Marine carriers reduce capacity, but ocean rates continue to fall

According to Sea-Intelligence, after the Golden Week festival in China, marine carriers have reduced trans-Pacific vessel capacity by 26-31% for three weeks through the cancellation of sailings, and by 19-27% on routes from Asia to Northern Europe.

But all the same, freight rates on the key transcontinental transport corridors along the West-East route continue to decline. Sea-Intelligence sees the reason behind this in the fact that the scale of increase in capacity during the corona crisis was such that even such a sharp reduction, at most, brings the capacity to 2019 levels.

According to Sea-Intelligence analysts, the actual capacity will exceed 2019 levels on average in 41-43 weeks:

  • on Asia-North America West Coast shipping routes – by 1.9%,
  • Asia-Atlantic coast of the USA - by 3.1%,
  • from Asia to the ports of Northern Europe – by 5.1%.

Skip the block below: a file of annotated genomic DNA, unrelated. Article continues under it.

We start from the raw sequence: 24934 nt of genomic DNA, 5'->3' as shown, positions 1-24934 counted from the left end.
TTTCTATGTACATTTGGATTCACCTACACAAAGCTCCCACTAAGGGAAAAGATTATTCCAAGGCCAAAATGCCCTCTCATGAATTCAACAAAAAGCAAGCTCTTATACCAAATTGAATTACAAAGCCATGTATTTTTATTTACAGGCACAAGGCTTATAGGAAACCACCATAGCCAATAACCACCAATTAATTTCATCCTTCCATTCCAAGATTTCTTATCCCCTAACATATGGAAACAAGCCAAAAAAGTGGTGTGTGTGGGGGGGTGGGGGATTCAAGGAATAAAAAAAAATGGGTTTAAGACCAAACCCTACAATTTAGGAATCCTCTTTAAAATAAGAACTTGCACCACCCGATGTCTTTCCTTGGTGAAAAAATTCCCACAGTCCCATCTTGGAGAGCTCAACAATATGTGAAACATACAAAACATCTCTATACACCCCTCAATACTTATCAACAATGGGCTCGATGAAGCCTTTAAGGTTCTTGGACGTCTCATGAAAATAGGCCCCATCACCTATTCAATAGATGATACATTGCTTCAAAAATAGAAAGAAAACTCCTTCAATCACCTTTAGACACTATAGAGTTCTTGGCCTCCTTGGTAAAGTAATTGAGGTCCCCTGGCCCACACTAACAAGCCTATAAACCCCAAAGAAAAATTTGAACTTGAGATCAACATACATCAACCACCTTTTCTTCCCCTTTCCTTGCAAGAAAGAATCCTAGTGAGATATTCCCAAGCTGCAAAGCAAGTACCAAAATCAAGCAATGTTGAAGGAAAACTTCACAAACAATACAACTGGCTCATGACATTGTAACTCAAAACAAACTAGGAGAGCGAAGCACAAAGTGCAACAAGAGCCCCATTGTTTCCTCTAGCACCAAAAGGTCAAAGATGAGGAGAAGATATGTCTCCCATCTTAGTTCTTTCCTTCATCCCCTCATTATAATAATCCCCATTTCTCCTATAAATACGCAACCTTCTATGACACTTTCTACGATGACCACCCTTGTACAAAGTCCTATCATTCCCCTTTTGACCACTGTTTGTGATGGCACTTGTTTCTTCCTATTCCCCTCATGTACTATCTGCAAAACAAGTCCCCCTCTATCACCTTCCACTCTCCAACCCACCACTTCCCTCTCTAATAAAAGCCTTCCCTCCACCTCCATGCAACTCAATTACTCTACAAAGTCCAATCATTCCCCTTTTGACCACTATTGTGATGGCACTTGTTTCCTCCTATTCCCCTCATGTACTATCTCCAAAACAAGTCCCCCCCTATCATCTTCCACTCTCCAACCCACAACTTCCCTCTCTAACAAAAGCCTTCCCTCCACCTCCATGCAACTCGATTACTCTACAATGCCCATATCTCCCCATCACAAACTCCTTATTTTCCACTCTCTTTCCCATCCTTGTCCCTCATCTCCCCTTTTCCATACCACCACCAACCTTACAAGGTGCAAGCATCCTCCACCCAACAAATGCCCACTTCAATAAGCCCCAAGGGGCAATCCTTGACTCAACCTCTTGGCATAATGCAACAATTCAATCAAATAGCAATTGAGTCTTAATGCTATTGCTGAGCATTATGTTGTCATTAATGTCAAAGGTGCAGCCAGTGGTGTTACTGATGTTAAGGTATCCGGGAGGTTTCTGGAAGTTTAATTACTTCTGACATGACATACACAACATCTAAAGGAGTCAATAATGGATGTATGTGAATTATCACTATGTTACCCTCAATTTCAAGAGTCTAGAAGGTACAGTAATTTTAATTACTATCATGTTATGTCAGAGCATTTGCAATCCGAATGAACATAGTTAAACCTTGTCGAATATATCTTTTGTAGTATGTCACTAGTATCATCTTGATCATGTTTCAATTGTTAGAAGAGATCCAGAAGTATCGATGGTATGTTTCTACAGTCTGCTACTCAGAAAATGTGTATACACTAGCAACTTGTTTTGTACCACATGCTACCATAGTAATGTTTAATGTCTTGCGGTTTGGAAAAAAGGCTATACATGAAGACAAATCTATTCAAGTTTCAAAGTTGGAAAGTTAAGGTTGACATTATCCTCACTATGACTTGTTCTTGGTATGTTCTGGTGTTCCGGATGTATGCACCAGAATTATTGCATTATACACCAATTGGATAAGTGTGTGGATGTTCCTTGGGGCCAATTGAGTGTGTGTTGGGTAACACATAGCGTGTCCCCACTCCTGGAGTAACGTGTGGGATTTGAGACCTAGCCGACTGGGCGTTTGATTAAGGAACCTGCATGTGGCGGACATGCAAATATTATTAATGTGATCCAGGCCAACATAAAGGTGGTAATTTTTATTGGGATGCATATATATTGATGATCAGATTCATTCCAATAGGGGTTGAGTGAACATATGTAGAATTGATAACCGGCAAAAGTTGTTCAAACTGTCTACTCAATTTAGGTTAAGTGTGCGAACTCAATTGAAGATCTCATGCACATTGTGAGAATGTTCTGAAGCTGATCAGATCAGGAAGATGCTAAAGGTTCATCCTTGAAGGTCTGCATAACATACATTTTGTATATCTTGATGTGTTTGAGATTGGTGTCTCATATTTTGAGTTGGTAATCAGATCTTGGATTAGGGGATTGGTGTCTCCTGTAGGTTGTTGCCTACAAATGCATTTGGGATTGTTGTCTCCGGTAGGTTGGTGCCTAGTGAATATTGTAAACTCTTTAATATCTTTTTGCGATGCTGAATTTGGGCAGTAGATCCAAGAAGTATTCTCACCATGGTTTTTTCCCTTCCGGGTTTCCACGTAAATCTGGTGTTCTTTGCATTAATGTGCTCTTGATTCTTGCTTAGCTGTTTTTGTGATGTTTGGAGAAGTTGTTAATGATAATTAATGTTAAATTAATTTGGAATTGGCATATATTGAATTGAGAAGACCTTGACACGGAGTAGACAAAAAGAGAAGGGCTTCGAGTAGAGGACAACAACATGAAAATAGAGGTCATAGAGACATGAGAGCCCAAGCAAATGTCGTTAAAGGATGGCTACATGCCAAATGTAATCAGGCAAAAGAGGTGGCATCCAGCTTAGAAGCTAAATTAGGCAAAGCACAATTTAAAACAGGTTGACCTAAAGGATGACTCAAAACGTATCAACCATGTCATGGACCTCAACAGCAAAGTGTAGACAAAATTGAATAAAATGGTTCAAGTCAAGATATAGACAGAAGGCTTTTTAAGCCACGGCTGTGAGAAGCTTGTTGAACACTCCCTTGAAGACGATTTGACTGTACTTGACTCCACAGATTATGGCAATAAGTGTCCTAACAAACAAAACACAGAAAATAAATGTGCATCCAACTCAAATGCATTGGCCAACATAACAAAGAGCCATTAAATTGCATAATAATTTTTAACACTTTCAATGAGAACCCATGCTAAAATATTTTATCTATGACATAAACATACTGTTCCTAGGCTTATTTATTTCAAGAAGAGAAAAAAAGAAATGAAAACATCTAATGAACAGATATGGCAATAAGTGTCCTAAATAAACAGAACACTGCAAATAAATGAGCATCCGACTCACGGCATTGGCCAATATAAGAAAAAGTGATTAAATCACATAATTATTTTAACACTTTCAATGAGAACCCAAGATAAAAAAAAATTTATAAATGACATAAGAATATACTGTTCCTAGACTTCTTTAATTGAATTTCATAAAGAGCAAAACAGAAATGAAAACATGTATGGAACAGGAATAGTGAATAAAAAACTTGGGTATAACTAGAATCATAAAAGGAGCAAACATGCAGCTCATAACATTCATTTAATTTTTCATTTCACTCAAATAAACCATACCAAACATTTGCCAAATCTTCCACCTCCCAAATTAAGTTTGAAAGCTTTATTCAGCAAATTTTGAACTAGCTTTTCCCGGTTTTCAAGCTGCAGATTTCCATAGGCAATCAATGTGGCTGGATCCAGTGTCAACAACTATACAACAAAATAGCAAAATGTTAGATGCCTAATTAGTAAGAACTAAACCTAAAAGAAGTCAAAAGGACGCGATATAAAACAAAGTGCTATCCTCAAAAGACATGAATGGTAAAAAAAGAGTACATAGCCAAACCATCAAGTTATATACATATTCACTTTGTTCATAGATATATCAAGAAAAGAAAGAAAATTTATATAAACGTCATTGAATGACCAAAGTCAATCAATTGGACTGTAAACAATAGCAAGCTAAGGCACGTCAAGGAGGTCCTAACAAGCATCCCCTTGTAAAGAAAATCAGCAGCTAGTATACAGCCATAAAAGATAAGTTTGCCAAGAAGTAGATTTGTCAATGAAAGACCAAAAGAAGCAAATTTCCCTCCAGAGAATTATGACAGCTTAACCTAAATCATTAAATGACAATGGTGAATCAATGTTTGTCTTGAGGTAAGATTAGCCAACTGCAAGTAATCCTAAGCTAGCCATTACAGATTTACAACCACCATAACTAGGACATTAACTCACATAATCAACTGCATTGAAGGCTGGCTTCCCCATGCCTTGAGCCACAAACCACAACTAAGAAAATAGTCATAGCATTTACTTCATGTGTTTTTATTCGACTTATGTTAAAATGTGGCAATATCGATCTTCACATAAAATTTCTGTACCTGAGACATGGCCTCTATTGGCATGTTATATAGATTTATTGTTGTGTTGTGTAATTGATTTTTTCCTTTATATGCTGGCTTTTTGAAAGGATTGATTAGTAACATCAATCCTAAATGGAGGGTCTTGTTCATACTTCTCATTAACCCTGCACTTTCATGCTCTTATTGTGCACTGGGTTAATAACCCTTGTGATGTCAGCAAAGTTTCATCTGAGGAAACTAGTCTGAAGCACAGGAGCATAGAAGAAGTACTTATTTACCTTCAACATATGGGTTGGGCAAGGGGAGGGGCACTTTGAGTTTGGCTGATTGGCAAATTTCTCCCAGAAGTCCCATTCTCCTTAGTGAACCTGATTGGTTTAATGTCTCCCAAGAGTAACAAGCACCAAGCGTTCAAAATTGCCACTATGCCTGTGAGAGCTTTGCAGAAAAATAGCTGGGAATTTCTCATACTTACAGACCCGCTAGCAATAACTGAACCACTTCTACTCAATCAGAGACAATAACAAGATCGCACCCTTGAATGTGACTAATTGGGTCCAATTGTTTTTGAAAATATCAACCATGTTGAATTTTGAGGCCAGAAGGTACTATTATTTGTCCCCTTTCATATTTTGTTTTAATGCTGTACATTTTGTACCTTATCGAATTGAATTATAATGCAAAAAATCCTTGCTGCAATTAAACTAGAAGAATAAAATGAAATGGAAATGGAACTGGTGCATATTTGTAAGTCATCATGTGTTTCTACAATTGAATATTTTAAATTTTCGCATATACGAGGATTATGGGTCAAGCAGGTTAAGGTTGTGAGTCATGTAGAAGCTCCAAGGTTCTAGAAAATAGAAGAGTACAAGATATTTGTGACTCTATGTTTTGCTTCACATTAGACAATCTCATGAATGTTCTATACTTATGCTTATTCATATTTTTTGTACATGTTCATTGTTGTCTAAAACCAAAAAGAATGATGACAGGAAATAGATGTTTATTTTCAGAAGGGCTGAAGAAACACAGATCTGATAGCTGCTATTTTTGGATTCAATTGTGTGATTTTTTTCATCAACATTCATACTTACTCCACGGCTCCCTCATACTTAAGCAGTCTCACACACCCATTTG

The only routes of the main world’s transoceanic trade routes, where the actual supply of carrier capacities is lower than in 2019, are the routes from Asia to the Mediterranean Sea ports (-1.3%).

At the current rate of decline, spot rates could reach pre-pandemic 2019 levels later this year, according to the HSBC report. Bank analysts note that the value of the Shanghai Containerized Freight Index (SCFI), which focuses on Shanghai export container transport market spot rates, has fallen by 51% since July, i.e. each week the index value decreased by an average of 7.5%. If this dynamics remains more or less unchanged, the index value will reach pre-corona crisis levels very quickly.

The authors of the report note that a slowdown in container and vessel demand, much reduced port congestion level and price competition to attract cheaper cargo led to the speeded-up fall in rates.